Rising interest rates should not cause a recession in the next year or two, but it will depend on how the Federal Reserve’s hikes affect those Americans who have lost so much through a declining economy over the last eight years. They are the individuals who will suffer the most with increased interest rates and if the economy is not infused with viable and sufficient jobs and improved salary levels over the next year or two, recession could be a possibility.

Those Americans who have managed to maintain savings accounts will most likely earn a little more interest on their savings through the rate hike, but that will hinge on how often the Federal Reserve raises the rates. Differences probably would not be felt for several years, even with a number of rate increases over several years’ time. Any gains by savings account holders would be small at best, yet would bring some relief and hope to account holders.

Mortgage rates are another factor that homeowners and potential homeowners will have to take into account, but the length of time of most mortgages (30-year, fixed-rate) is somewhat protected because the Fed rate does not have a critical effect on long-term mortgage rates, though banks do and will find ways to pass on higher borrowing costs on to consumers. If interest rates on mortgages do rise even by one percent, potential homeowners will see an increase in mortgage payments and may not be able to afford a home, which will also depend on whether there are job and salary increases to compensate for rising housing costs. As mortgage rates increase, there will likely be fewer people buying houses and those on fixed-rate mortgages will probably not refinance.

With credit card interest rates already being high (15 to 20 percent), Fed increases could affect those rates by one or two percentage points, which with compound interest could take accumulated credit card debt to unmanageable levels for some credit card holders. With so many people living off credit cards these days, any rate increases will push overall credit card debt higher and make repayment a worse situation.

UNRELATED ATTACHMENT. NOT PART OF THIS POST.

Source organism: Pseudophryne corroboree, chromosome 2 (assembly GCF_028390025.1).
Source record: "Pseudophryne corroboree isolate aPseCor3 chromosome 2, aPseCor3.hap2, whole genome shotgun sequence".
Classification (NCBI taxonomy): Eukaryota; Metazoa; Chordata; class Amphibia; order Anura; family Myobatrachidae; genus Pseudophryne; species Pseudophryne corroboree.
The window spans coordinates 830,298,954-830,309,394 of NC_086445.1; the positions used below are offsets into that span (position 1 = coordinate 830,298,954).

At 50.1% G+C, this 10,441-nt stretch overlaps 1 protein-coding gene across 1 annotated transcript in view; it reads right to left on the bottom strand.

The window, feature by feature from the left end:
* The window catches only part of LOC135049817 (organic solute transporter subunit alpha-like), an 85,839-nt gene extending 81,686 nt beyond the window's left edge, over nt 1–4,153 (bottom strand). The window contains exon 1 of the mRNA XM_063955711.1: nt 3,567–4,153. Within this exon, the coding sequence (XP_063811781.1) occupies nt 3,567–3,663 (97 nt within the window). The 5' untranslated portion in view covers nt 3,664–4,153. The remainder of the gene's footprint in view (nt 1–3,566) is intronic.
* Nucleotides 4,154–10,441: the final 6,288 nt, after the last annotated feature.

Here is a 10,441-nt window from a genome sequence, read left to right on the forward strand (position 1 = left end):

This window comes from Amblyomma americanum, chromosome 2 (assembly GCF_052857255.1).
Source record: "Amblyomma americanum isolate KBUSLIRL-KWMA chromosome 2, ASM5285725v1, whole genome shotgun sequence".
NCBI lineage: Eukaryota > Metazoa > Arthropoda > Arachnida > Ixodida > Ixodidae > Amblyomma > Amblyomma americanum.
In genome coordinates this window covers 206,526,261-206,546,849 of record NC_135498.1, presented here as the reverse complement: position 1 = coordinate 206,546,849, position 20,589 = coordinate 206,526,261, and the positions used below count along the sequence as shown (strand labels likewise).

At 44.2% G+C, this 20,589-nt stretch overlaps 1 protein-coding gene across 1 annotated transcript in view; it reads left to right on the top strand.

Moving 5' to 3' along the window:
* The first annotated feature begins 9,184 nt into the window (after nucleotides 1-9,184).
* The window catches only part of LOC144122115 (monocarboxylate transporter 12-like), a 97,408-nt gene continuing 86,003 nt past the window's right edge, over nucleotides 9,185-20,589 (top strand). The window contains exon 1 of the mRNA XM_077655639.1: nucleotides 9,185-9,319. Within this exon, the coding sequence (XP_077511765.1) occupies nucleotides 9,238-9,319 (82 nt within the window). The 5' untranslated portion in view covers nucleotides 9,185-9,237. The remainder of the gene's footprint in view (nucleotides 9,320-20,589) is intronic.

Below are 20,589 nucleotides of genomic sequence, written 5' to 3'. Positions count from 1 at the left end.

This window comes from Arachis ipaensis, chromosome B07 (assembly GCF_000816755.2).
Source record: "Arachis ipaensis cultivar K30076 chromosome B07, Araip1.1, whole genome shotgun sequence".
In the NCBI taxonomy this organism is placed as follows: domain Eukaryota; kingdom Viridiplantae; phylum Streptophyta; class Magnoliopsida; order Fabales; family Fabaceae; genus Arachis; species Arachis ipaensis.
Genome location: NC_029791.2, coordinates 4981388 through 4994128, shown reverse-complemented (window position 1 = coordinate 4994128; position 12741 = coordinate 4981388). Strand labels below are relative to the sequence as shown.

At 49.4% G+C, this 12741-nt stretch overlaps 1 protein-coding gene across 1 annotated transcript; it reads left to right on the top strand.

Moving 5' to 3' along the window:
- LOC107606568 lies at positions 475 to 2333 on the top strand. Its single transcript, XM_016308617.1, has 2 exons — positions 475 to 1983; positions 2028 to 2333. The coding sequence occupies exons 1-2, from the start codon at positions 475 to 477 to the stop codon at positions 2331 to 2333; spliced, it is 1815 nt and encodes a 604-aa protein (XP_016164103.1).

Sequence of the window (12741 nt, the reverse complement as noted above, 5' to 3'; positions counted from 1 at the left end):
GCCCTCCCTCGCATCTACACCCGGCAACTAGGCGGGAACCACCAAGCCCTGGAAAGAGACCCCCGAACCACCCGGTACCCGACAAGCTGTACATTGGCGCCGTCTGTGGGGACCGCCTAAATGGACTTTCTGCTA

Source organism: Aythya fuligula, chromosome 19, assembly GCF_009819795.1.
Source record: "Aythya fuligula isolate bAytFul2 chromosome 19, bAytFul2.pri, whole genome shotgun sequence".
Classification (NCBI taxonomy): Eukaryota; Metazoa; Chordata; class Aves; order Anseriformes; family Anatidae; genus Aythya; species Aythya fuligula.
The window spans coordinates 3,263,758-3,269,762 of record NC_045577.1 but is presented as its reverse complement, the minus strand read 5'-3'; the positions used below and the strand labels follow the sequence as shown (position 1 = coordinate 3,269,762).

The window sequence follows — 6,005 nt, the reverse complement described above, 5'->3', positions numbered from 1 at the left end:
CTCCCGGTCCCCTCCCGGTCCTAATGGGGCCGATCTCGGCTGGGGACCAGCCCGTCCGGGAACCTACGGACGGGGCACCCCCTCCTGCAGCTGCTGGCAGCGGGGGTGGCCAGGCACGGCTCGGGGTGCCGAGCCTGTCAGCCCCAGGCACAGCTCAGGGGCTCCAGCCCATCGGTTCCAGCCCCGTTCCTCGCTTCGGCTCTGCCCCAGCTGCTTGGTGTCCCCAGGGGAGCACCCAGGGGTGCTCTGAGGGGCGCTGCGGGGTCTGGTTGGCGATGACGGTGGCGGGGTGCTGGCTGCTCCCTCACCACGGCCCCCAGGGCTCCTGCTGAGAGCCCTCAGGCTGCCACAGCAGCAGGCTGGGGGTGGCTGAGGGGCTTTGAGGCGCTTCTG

Student loans will come under fire as well. Though interest rates on student loans are currently low, students taking out loans in the future will see higher payments at higher percentage rates. Again, unless job and career options don’t improve, student loan recipients will be looking at paying back loans with little in quality job returns.

Car loan rates are already climbing in expectation of the Fed’s increases, but buyers looking to purchase cars in 2017 should be able to get ahead of the game as the Fed has indicated that interest rates will continue to rise over the next ten years. So, buying a vehicle now at a lower rate would probably be advisable rather than waiting on rates to increase. A vehicle financed in 2017 could escape increased interest rates, plus be paid for by the time another rate increase was implemented.

Those who don’t have homes and have to rent may be affected in an indirect way by increased interest rates. Property owners and landlords could pass on their increased costs of property maintenance to their renters through increased rents, but with labor market improvement and increased wages for workers, rent hikes could be more easily handled by renters.

Rising interest rates will not likely cause a recession in the next year or two, but that assumption is based on the economy progressively getting stronger as well as people currently unemployed, underemployed, and employed part-time (or just entering the job force) are steadily employed and paid well.

Though it does appear that there are jobs currently opening up and being created, it remains to be seen whether that trend will be a strong enough surge to offset the increase in interest rates. No one likes higher interest rates, but if it means stable employment and a moving economy as opposed to a recession, Americans will have to bite the bullet like they always do and take the increases for the sake of a better life.